Senator Alexander cites France’s dependence on nuclear reactors as a success story despite their track record of radioactive spills, idling reactors and inability to build a new reactor on time or on budget. French owned AREVA refuses to predict when it will complete a new nuclear plant in Finland, which is already 60% over budget and years off schedule. An identical reactor under construction in France is also over budget and behind schedule. Is this really what we want to repeat 100 times in America?

Are Senator Alexander and some in Congress really advocating to socialize our electricity system here in the U.S. as it is in France? As much as nuclear proponents would like to tout all things nuclear in France, the real story is not something to brag about.  An article, “France’s Nuclear Fix,” by Dr. Arjun Makhijani at the Institute for Energy & Environmental Research tells it plainly.   The French reliance on nuclear power looks something like this: massive amounts of nuclear waste with no place to go, stockpiles of plutonium longed-for by terrorists, higher electricity costs for ratepayers and extensive radioactive contamination from reprocessing off the Normandy Coast that has angered France’s neighbors, and a vulnerable and unreliable electric system when droughts occur. Beyond Nuclear has some quick facts to refer to.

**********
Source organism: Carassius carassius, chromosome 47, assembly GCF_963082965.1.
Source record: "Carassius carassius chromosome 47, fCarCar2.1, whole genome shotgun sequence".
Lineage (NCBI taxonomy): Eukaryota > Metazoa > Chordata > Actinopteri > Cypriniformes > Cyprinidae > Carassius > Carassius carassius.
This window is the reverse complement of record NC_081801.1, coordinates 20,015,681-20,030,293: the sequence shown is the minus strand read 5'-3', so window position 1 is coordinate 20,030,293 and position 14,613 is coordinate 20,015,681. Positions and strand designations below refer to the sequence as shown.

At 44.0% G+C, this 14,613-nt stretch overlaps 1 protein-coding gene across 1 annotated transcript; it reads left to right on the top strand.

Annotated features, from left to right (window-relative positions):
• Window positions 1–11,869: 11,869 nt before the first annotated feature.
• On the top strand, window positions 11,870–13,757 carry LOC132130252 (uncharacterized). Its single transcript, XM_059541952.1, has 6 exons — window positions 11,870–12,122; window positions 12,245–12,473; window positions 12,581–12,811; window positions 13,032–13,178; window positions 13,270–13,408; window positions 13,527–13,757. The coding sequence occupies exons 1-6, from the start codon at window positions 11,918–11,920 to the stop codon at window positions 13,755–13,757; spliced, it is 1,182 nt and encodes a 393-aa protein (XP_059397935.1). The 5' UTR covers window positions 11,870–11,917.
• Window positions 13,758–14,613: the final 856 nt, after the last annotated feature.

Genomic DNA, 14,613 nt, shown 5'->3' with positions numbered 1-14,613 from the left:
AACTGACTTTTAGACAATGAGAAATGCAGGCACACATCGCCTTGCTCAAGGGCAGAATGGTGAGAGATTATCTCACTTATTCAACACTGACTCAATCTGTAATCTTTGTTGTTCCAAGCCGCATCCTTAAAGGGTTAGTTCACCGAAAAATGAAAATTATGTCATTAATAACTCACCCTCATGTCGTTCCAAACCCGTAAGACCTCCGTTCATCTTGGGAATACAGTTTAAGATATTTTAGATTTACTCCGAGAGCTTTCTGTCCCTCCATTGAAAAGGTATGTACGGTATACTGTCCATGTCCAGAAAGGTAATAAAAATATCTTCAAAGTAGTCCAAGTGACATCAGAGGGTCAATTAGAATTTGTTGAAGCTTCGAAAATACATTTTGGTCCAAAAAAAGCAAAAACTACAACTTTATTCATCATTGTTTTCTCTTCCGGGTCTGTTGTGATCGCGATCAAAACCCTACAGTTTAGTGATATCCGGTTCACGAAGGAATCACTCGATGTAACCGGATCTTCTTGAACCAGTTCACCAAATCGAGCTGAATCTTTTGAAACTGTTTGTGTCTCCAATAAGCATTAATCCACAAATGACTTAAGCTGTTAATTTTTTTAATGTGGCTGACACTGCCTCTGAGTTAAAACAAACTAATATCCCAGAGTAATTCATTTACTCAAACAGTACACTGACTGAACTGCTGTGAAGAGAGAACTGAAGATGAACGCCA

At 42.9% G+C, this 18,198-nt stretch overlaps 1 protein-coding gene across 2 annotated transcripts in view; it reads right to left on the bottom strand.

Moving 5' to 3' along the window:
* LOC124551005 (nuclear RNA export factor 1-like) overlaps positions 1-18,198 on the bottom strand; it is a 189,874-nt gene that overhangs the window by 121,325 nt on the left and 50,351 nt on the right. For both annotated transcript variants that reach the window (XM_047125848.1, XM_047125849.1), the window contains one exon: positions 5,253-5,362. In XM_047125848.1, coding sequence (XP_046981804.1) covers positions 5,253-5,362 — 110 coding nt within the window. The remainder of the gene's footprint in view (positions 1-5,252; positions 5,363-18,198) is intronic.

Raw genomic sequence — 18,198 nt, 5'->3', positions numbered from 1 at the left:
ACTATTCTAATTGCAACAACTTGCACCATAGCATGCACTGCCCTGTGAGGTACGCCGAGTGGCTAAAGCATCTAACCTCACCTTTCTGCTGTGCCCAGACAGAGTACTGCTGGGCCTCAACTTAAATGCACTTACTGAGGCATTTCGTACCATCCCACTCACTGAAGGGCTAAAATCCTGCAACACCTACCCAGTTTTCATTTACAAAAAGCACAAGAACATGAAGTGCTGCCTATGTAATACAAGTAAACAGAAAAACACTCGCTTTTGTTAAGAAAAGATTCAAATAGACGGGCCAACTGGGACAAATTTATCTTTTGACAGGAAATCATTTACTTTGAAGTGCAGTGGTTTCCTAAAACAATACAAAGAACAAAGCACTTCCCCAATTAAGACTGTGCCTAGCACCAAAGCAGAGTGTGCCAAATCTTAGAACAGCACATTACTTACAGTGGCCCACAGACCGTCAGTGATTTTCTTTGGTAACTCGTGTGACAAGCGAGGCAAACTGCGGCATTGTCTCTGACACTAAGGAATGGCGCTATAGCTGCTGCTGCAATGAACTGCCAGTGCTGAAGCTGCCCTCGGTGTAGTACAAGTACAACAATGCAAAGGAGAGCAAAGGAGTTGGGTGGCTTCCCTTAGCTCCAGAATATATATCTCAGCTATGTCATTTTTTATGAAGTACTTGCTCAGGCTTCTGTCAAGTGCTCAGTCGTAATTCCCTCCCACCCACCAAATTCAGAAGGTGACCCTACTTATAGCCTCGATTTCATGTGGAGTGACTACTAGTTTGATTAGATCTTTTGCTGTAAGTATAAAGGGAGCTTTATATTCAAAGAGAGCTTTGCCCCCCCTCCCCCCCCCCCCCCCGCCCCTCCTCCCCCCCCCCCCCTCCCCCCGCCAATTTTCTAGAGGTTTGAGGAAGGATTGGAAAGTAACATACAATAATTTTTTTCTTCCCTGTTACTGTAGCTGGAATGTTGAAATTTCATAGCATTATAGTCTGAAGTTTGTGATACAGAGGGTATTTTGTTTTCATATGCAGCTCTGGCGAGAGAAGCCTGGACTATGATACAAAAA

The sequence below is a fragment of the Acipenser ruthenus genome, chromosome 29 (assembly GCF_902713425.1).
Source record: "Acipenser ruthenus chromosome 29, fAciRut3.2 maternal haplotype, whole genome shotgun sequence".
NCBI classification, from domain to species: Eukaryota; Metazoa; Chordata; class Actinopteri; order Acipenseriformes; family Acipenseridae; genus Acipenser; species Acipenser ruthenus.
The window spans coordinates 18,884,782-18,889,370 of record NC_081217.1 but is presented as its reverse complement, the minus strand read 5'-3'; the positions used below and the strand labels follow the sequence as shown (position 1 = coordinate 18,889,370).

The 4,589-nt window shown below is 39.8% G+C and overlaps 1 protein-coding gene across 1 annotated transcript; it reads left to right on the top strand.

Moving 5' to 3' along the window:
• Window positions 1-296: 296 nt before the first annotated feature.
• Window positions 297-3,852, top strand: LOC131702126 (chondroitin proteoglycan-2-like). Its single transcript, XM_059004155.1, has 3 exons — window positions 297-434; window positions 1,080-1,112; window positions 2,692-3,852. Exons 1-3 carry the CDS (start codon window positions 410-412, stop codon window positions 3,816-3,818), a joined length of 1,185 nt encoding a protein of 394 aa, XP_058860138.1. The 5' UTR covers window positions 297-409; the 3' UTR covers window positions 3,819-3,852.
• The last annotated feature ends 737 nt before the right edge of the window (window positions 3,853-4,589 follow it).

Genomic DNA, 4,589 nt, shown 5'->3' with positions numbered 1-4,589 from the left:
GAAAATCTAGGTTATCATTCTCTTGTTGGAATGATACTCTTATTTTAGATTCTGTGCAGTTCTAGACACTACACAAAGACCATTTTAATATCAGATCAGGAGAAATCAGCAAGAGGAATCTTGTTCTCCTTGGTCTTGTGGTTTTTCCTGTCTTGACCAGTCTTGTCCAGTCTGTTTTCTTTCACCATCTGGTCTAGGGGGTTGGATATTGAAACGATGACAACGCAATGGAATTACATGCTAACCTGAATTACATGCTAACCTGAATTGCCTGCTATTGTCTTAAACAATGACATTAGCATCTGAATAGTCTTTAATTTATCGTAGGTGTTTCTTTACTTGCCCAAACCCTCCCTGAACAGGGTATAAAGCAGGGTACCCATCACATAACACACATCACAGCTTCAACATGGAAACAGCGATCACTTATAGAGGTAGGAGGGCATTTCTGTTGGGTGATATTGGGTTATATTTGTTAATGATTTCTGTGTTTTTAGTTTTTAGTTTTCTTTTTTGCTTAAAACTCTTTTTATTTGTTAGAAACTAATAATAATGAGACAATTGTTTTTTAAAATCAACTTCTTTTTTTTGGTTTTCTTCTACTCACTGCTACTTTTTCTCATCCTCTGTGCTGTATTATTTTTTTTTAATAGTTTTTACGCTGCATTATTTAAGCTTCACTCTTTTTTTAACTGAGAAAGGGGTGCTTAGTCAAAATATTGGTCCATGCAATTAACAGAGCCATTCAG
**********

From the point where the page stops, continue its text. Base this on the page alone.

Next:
Nuclear reactors, both old and new, require vast amounts of water to operate and are in fact the most water-intensive energy supply option according to the Department of Energy.  The 2007 drought shut down one of TVA’s Browns Ferry reactors and many reactors in good old France had to power back in 2003 when an extensive heat wave raged through Europe. As climate change has the potential to exacerbate these situations, nuclear reactors may become even more unreliable rendering themselves perhaps obsolete. A fact sheet from the Union of Concerned Scientists explains the problem. That’s a risky prospect when you’re talking about more than $7 billion per reactor these days.